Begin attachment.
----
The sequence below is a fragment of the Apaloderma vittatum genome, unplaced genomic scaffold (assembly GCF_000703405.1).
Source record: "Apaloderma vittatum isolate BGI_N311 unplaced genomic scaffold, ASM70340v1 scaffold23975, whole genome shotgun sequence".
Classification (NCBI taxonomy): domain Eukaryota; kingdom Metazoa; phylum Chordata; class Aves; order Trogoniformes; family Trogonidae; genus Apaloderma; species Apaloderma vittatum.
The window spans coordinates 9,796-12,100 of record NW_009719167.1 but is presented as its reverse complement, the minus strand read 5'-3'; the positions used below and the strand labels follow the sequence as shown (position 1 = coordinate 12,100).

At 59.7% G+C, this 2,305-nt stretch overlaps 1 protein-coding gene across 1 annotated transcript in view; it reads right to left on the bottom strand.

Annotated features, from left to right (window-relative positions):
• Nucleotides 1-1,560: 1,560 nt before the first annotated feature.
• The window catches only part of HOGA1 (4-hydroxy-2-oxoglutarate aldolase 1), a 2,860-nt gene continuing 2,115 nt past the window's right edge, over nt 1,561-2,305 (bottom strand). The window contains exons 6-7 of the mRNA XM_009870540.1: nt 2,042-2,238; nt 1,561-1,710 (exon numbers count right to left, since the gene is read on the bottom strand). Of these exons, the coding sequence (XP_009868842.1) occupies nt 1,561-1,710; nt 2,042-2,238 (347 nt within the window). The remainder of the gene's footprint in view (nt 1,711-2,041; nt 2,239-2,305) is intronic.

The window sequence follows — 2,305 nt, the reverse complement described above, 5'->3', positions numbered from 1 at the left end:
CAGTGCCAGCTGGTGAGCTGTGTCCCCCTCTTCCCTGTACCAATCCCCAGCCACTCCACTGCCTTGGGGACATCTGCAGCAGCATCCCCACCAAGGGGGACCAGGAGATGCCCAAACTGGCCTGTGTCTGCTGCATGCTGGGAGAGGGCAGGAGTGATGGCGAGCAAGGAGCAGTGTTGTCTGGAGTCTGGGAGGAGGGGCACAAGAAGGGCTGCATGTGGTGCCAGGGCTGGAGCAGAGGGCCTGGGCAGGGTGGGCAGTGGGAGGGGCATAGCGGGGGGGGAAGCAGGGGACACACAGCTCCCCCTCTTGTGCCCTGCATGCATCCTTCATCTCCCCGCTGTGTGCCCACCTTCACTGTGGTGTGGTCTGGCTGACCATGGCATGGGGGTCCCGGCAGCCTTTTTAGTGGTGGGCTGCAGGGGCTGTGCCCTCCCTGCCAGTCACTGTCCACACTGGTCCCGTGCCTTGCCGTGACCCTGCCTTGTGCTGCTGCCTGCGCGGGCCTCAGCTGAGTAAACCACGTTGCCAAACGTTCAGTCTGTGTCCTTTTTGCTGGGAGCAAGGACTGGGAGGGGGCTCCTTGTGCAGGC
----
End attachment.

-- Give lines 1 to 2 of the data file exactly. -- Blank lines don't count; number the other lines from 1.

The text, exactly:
The sequence below is a fragment of the Apaloderma vittatum genome, unplaced genomic scaffold (assembly GCF_000703405.1).
Source record: "Apaloderma vittatum isolate BGI_N311 unplaced genomic scaffold, ASM70340v1 scaffold23975, whole genome shotgun sequence".